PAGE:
George Lucas defends trade disputes in Star Wars: The Phantom Menace

Anakin Skywalker
(Image credit: Disney)

When Star Wars: The Phantom Menace came out in 1999, people were a little disappointed to find the galaxy far, far away’s troubles all started with a trade dispute. Granted, it does seem a fairly mundane way for a Galactic Empire to get a foothold in a planet-spanning democracy, but, George Lucas says, that’s the whole point.

Reported by Polygon, Lucas says in Taschen’s The Star Wars Archives: 1999-2005 that “that’s how wars start.” He further explains that: “There’s no coup, there’s no rebellion, there’s no nothing. They vote it in, which is what happens in real life.”

In the prequels, things went really wrong for the Republic when Jar Jar Binks granted Chancellor Palpatine emergency powers in a tremendously misjudged move. This set the stage for the Chancellor to become the Emperor by the end of Star Wars: Revenge of the Sith.

While the original Star Wars trilogy was more of a mythic space adventure, the prequels were all about these sorts of political machinations and how the baddies can rise to prominence underneath the goodies' noses. It seems that’s a lesson the remnants of the Republic didn’t pass on, since that’s more or less exactly what allowed the First Order to destroy democracy all over again.

Lucas is definitely right that this is fairly reflective of real life, but it’s also probably fair to say the ins and outs of an interstellar trade blockade isn’t all that attention-grabbing – though the duel with Darth Maul surely makes up for the slower start. In fact, Maul was even set to become the main villain of Lucas’ sequel trilogy that never was.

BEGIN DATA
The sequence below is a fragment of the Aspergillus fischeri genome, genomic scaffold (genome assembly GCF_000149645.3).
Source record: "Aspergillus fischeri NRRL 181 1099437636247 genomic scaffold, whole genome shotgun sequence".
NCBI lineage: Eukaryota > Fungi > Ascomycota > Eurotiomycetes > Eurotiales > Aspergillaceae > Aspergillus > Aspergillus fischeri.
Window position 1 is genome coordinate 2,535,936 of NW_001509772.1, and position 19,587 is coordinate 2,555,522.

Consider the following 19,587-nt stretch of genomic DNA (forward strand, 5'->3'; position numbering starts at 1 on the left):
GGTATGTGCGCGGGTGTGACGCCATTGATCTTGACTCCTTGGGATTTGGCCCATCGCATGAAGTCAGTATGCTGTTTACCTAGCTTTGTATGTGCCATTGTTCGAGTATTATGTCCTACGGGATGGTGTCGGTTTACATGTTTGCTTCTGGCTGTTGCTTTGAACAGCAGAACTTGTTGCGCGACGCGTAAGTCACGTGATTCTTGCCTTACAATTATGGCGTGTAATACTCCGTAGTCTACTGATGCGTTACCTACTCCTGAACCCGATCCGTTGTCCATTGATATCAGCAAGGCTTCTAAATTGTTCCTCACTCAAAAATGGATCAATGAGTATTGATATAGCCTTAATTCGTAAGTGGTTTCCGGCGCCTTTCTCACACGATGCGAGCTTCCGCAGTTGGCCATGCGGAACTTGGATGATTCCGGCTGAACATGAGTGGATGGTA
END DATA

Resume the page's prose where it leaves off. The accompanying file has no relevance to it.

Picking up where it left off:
The director also shared that he was warned “You’re going to destroy the franchise; you’re going to destroy everything!” if he went ahead with a young Anakin Skywalker as the lead character. The director again defended himself by saying he was “making a movie that nobody wants to see”, but said that’s preferable to retelling the same story.

It’s safe to say the prequels didn’t destroy Star Wars, and have in fact ended up growing in popularity again thanks to practically every scene and line of dialogue becoming a meme. For now, check out our The Mandalorian season 2 release schedule so you’re ready for your next glimpse into the Star Wars galaxy.

Molly Edwards
Entertainment Writer

I'm an Entertainment Writer here at GamesRadar+, covering all things film and TV for the site's Total Film and SFX sections. I previously worked on the Disney magazines team at Immediate Media, and also wrote on the CBeebies, MEGA!, and Star Wars Galaxy titles after graduating with a BA in English.